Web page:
Photographers are an opinionated bunch, and when it comes to photos, there are myriad disagreements. Canon vs. Nikon, primes vs. zooms, tilted horizons, crops and other crap all fuel unnecessarily heated online debates. While working professionals tend to be a little more thoughtful in their perspectives, ask 10 of them how to edit a portfolio or a story and you'll probably get 10 answers. There's one thing that just about every photojournalist can agree upon, however.
Covering press conferences sucks.
The canned presentation and talking heads at podiums don't generally lend themselves to interesting photographs, and when they do, it's often because the lighting and shooting areas were set up that way. Often the best photos are before or after the event, when the important people are having semi-candid interactions.
When I showed up 10 minutes early to last Friday's Wine Science Center dedication, I realized that wasn't quite early enough. Other media outlets were busy milling about already and I was kicking myself for not arriving before the staging was set. The best I was able to get before the program started was of Gov. Chris Gregoire chatting with Ste. Michelle Wine Estates CEO Ted Baseler by the stage:
WSU President Elson Floyd is caught in an awkward moment in the background, however. The windy weather added to the awkwardness throughout, giving the governor a funky fauxhawk/combover look:
There wasn't much to be done about that, though. It was easy enough to get a CYA of the important folks
as I waited and hoped for something more interesting. I knew that probably wasn't going to happen at this event's equivalent of golden shovels in the ground,
but saw some sparkling white wine being poured as the agenda wrapped up. Alcohol is a rarity at these things and it fit the theme of a wine center. I moved back to my original angle because I liked having the school (and future center site) in the background with a flag to help show the wind:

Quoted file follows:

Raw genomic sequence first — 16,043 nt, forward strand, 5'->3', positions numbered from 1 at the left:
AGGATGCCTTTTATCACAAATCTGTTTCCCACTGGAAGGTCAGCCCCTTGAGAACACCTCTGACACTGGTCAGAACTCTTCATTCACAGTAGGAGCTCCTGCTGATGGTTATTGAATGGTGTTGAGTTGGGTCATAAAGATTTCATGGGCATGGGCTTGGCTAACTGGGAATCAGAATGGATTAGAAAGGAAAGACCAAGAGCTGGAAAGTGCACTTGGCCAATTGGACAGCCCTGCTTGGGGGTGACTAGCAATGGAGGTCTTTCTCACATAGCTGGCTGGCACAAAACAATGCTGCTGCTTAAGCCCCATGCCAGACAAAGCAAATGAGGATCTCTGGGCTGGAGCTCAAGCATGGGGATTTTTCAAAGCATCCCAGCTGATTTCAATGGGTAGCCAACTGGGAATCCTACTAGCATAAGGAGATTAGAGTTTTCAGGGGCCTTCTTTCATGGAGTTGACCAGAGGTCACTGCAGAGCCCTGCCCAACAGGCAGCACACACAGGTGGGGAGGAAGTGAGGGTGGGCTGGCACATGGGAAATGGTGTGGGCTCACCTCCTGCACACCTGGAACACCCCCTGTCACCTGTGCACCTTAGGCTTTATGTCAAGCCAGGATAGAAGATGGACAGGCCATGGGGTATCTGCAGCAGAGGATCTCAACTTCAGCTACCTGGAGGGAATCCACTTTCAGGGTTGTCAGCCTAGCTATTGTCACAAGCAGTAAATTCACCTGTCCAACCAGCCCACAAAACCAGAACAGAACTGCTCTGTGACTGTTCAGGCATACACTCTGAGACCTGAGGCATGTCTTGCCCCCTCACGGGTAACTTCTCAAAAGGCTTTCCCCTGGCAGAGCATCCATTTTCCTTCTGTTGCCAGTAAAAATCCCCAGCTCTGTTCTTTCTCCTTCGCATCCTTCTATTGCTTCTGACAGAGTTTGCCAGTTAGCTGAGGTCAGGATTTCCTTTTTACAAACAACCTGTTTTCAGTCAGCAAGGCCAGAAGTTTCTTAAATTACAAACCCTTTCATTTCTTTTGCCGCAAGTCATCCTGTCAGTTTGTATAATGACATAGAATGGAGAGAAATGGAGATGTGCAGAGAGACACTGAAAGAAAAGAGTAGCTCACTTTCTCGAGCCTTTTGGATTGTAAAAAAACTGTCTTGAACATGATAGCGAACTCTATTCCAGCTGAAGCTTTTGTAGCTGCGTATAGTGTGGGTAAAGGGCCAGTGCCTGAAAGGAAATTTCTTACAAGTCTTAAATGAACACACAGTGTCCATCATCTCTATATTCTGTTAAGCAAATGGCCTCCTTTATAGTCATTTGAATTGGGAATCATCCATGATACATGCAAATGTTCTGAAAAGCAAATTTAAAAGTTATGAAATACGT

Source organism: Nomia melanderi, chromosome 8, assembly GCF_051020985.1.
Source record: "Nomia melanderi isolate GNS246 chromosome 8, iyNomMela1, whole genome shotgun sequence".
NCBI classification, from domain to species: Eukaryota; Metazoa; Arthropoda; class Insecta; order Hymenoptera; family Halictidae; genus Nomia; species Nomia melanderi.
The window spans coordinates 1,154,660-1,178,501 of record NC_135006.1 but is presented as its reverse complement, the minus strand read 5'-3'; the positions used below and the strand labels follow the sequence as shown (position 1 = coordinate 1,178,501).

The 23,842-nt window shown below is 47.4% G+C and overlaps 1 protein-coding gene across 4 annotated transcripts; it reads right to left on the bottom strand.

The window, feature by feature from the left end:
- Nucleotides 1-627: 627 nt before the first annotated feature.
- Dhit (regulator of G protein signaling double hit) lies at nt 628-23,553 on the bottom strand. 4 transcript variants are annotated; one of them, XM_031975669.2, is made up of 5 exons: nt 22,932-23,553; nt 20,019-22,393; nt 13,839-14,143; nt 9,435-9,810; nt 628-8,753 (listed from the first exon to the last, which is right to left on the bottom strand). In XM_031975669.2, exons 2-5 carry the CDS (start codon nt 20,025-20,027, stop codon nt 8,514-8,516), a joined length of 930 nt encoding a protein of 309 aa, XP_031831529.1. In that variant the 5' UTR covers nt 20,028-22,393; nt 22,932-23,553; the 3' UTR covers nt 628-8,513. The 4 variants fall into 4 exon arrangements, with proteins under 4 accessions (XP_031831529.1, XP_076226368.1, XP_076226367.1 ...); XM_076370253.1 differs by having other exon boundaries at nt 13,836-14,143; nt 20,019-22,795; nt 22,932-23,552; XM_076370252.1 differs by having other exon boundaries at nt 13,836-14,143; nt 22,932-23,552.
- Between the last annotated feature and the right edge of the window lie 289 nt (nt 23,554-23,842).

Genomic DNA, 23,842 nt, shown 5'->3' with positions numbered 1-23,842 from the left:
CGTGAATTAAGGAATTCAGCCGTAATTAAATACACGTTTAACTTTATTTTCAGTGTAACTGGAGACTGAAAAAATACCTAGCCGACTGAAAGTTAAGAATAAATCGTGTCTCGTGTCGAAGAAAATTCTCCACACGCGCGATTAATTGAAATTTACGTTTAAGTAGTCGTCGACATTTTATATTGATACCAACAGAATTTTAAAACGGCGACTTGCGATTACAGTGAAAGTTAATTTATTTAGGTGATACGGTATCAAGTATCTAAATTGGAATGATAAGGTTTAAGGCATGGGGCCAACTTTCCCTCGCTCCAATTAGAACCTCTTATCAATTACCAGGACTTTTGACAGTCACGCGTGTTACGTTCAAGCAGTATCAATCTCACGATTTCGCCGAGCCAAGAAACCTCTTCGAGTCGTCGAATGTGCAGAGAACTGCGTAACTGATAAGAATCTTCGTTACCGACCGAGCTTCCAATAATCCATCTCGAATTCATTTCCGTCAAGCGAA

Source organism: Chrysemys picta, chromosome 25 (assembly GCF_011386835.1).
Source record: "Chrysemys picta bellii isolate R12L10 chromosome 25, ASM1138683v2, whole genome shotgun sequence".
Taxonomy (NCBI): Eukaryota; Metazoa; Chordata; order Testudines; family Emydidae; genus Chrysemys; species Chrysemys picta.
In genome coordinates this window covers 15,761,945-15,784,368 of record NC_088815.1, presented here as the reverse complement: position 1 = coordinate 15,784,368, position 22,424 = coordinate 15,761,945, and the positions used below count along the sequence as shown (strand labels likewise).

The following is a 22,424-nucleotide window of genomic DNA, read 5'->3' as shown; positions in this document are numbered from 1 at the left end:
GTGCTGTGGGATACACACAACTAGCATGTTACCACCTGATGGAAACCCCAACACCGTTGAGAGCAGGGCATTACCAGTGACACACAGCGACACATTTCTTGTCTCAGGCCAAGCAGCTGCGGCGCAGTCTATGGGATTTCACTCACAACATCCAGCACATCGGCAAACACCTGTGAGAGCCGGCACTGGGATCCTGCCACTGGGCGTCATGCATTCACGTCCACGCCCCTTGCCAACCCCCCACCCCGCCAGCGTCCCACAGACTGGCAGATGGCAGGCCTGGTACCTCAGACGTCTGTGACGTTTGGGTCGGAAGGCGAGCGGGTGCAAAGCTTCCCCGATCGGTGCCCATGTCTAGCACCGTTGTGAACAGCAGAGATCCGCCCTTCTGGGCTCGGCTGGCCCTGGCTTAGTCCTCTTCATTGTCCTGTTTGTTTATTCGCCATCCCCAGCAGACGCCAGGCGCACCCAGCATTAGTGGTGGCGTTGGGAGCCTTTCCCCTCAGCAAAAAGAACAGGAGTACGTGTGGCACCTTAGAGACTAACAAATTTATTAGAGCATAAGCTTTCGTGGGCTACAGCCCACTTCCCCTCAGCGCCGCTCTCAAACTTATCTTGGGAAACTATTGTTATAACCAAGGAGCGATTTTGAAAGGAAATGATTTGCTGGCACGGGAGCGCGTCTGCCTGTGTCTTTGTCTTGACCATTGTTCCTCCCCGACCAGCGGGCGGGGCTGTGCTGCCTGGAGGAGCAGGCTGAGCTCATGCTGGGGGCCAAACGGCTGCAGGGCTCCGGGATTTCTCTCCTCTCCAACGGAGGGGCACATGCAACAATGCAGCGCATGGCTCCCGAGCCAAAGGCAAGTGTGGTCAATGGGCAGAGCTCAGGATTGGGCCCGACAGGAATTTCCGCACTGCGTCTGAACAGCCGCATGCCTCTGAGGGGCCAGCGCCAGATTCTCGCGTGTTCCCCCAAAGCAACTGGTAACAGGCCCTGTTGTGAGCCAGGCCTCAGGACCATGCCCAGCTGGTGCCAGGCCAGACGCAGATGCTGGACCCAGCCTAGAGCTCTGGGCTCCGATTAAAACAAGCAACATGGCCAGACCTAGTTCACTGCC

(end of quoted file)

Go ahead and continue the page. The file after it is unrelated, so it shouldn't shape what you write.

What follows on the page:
The other angle wasn't bad, but lacked the minimal context and really looked just like any other staged presser:
Plus, shooting wide with the extra depth of field would have made for a very messy background. Most of the other cameras stayed over by the sign,
so I knew I was taking a small gamble. Maybe I missed the memo early in the conference, but I'm guessing the VIPs were merely playing their angles toward the biggest mass of media:
Baseler made a toasting gesture to some people behind me, but everybody else is in an awkward mid-moment:
The small gamble turned into a small failure, but I'll take that gamble again, given similar circumstances. There's no doubt the bigwig toast was a premeditated visual. And in a situation where getting a serviceable shot takes minimal effort, I'd rather try to work the less-viewed angle in hopes of getting something different from the rest of the pack than the shot everybody else did.
Small though that victory would have been.
How about something big?
Check out this 9-billion-pixel image that shows 84 million stars. The 100% crops are pretty incredible.
Journalists, Occupy Wall Street protestors and some New York City Council members have teamed up to sue the city for civil rights violations during the Occupy movement last year. I look forward to seeing how this is resolved. No doubt it will be several years and crises in the future before anything happens.
Even crazier digital trickery can make legible text emerge from out-of-focus images. It's not aesthetically pleasing, but an intriguing tool for forensics use.